The objective of the game was to disperse, hunt each other around outside, and shoot members of the opposite team with the capguns we had. I'd saved my money and bought a beaut--a black-and-silver .38 snubnose with a real cylinder that spun around. While some of my fellow players used big rolls of red paper caps, my gun had special ammo--a plastic ring of caps that fit onto the back of the cylinder and rotated around so that the real-action hammer could hit and pop each cap.
We played lots of games, my neighbors and I, but Guns is the one that I remember best because I really liked those shows we imitated, and I really liked running around and shooting my gun.
And somehow, I made it to age forty-six without ever firing a real one.
Until a couple of weeks ago.
Once word spread of my cancer, offers of "Let me know what I can do" came pouring in. When it was made by one of my former students--a vet who'd served in the Air Force and had posted a few of her firing-range escapades on Facebook--I told her that I had an interesting request for her. Take me shooting.
Now anyone who knows me well knows (or can guess) that I'm in favor of much stronger gun control laws, and that I consider the NRA's leadership and lobbyists to be among the biggest douchebags on our political landscape. But, I've always wanted to fire a gun, if for no other reason than to see what the excitement was all about.
My former student--let's call her Annie (as in Annie Oakley)--and her Glock 27 met me at an Oceanside firing range. It was crowded with both people and guns--long glass cases filled with revolvers and automatics, and wall racks holding up various rifles, shotguns, and assault weapons. I was asked to sign a sheet stating that I was not a felon, did not abuse alcohol or drugs, and was mentally stable. There were four people on staff--three men and one woman--and they were all professional, courteous, and extremely safety-conscious. When Annie was showing me how the magazine fit into her Glock, one of the staff members shouted at us to make sure that we weren't loading a weapon in the lobby (we weren't).
When our turn came, we were given a couple of targets and two heavy-duty pairs of headphones for noise protection. The rules required that we put them on before we entered the firing range. I should point out that even in the lobby, the pops of the guns from beyond the thick glass wall were loud. To get to the range, we even had to go through a "sound lock," where we opened and closed one big, padded door before we could open another one.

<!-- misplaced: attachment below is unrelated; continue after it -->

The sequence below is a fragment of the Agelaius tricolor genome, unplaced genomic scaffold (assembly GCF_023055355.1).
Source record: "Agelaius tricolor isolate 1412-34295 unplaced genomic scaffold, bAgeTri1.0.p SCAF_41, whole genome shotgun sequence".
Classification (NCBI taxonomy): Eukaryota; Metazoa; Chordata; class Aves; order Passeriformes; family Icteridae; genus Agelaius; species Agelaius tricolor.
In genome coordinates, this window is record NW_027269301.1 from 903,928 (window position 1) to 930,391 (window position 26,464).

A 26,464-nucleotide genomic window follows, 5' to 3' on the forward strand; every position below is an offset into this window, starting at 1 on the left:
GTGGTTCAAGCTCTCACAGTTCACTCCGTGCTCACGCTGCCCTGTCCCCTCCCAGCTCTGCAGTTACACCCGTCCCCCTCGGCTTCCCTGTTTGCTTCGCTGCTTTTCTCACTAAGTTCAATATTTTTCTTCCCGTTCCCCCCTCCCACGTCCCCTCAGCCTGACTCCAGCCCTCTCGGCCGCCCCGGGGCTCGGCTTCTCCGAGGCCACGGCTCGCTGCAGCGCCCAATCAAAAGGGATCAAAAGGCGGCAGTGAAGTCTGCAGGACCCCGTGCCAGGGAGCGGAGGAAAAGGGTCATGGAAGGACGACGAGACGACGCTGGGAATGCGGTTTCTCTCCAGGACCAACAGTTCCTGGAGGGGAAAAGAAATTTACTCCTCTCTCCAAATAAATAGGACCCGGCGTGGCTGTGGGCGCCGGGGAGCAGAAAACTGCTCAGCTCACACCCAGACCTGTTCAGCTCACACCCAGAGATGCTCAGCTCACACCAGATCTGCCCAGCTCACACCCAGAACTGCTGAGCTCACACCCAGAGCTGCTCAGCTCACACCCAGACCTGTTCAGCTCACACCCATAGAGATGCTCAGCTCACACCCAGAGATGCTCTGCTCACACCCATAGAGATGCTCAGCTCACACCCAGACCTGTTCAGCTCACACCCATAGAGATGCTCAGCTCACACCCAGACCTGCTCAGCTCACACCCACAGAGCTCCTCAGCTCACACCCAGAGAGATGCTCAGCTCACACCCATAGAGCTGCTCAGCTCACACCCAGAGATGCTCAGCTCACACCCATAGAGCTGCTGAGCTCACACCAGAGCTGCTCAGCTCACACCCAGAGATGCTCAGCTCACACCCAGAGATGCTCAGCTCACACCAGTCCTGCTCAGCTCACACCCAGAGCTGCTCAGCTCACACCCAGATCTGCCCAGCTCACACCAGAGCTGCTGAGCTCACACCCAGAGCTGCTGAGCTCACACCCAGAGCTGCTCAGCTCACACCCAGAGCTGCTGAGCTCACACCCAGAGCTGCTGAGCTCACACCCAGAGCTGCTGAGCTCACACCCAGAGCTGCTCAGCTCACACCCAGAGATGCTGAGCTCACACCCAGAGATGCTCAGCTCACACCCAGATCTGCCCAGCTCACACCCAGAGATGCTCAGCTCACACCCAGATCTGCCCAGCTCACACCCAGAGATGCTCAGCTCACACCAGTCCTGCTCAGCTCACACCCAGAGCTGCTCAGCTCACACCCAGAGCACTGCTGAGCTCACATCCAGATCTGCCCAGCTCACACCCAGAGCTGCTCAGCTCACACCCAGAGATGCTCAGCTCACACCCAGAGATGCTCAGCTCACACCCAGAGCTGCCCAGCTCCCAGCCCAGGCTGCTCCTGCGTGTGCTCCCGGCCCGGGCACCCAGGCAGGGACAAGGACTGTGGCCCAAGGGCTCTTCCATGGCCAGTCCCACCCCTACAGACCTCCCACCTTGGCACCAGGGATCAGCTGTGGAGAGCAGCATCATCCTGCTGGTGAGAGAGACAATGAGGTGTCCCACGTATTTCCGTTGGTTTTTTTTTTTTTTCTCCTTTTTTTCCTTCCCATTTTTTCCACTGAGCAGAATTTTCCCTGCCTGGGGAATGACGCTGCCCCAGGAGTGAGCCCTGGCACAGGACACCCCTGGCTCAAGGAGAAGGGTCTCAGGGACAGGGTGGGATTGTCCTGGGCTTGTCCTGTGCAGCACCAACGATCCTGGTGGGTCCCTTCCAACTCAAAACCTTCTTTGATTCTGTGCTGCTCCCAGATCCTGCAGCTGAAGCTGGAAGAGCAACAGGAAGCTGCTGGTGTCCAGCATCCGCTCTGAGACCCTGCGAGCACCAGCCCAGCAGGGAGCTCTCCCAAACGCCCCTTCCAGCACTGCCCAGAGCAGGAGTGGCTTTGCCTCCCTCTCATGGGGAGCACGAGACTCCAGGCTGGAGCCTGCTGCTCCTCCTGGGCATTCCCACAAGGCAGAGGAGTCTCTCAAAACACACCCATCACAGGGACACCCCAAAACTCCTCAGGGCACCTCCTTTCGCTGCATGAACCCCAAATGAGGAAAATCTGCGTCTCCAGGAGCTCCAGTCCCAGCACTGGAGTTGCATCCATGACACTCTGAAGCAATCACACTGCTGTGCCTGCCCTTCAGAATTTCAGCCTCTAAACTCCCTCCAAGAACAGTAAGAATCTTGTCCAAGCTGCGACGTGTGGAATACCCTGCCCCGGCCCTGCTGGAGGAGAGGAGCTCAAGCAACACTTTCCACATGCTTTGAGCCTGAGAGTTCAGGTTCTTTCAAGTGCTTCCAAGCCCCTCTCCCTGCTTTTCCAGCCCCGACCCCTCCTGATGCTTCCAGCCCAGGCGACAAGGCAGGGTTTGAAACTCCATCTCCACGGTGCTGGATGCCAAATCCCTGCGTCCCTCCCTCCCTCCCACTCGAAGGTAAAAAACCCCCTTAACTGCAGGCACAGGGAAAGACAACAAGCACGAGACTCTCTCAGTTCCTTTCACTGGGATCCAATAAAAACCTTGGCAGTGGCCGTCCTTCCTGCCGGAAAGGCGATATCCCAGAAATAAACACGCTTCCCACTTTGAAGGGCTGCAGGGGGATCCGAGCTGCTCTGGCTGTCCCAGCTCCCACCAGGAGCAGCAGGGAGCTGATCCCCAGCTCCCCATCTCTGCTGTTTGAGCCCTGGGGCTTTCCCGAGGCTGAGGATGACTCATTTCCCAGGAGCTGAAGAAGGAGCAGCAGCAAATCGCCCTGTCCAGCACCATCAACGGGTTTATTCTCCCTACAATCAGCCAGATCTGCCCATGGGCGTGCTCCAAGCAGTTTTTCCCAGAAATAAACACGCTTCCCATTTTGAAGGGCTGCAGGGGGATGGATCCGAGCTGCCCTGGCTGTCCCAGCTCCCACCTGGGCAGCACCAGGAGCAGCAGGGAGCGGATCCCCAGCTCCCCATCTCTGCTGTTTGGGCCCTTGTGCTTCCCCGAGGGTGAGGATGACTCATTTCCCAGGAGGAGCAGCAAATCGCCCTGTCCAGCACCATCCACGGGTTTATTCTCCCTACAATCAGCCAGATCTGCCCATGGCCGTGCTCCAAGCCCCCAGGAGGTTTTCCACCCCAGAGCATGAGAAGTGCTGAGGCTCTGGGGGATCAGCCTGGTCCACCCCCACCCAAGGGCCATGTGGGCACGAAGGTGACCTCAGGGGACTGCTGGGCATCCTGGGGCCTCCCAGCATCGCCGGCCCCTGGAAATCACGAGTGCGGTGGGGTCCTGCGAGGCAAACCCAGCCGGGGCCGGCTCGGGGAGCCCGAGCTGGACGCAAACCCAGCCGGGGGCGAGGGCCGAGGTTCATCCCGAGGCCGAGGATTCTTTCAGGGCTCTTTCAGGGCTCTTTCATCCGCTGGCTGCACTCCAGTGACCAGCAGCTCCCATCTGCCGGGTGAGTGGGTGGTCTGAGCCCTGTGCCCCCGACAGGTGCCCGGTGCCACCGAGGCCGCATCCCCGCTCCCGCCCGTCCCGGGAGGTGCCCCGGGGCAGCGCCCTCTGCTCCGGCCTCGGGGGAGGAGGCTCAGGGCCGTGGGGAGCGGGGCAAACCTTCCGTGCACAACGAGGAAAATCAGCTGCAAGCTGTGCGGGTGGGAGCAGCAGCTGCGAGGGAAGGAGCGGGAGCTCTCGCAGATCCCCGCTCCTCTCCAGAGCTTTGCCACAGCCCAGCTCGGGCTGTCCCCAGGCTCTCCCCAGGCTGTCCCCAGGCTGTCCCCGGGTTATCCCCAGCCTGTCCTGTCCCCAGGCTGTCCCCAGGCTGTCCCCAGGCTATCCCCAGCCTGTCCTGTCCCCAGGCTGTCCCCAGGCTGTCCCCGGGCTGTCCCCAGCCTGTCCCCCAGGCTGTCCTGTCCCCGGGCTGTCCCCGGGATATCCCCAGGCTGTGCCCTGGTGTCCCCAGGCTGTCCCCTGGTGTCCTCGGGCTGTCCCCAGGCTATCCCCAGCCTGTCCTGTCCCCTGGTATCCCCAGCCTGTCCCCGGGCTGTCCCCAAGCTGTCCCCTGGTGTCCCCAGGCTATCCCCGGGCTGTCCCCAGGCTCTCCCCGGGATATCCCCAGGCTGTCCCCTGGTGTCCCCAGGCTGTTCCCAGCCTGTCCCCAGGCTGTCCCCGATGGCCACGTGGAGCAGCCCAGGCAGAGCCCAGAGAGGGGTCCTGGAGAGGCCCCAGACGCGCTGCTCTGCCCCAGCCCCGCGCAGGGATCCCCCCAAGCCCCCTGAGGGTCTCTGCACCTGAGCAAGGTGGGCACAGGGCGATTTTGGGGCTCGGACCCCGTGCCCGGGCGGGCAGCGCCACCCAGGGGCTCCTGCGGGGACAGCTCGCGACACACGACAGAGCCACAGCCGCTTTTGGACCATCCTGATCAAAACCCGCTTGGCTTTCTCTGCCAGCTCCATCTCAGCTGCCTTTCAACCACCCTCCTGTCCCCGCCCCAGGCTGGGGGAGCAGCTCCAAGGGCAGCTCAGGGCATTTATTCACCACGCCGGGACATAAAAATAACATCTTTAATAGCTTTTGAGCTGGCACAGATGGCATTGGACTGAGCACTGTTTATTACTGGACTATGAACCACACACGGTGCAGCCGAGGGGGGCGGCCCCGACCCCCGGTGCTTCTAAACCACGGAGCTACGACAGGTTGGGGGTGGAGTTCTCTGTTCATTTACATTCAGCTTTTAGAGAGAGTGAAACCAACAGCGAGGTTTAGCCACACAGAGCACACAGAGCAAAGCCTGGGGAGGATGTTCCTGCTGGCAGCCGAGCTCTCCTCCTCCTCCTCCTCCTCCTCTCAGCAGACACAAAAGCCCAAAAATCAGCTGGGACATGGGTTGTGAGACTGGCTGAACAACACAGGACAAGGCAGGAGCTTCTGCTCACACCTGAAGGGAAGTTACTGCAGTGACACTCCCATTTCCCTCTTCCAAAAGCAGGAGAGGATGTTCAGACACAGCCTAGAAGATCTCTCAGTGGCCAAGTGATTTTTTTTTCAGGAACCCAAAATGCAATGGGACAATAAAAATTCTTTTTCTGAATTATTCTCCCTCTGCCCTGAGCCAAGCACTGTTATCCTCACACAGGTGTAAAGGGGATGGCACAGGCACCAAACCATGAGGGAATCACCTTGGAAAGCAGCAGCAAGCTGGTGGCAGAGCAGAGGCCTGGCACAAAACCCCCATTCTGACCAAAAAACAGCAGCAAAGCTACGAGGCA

Inside the range proper, two things were immediately noticeable--the smell of gunpowder and the pops that were now BANGS. Annie and I had to shout at each other from two feet away, but those gun blasts had no trouble getting through our ear protectors.
We went to the far lane, where Annie hung up a target and then showed me how to load, hold, and aim the Glock. She fired a few shots to demonstrate before handing the weapon to me.
I don't want to make too much of holding the gun, but at the same time, I do. Without trying to be overly metaphorical, I would describe it as heavy. The gun itself looked like a toy; the Glock 27 isn't very big and has a short grip, so its weight was surprising to me. But more than that, holding the gun didn't provide that rush I'd felt as a kid. In truth, it was a little scary. This was an awful amount of power to hold--the power to do some serious damage to another human being. Maybe a lot of people buy these things with the sole intention of shooting targets, but I don't think so. At some point when a person buys a gun, he or she has to imagine pointing it at another human being. The idea certainly passed through my mind as I held it in my hand, and it made me feel a little sick. Part of this feeling, I'm sure, came from the chemicals lingering in my system. But part of it also came from the close proximity I've felt to death since mid-October in my thoughts, sure, but also in being around lots of other people in much more dire stages of cancer and chemo than me. I wondered if wanting to fire a gun was an effort on my part to exercise some control over death. If so, it was a failed effort; holding that Glock felt like shaking hands with someone I didn't want to meet, not ever.
All of these feelings were intensified when I fired it. Even though I'd watched Annie fire a couple of rounds, the force of that kick surprised me. And the noise, now exploding from about two feet in front of my face, was even louder.
I emptied the gun at the target about twenty-five yards away, and there was another full magazine waiting for me. Annie had told me to aim "center mass," and that's what I did--or tried to do.
"It's a stress reliever, right?" she asked as she passed another full magazine my way.
"Not really," I said, but I'm not sure my reply made it through the headphones.
I kept waiting to get into some kind of rhythm or comfort, waiting for the excitement that I'd felt as a kid running around on those summer days with my fake .38 to kick in, but every time I pulled that trigger, the noise and jerk were sobering, and I couldn't help thinking that all of those cop shows and action movies that transform the noise, smell, and feel of shooting into entertainment are bullshit.
I walked out of the range glad that I'd finally done this thing but convinced that I wouldn't return.
But here's the weird thing: the further I get from the experience, the more that I think it might not be too bad to try it again.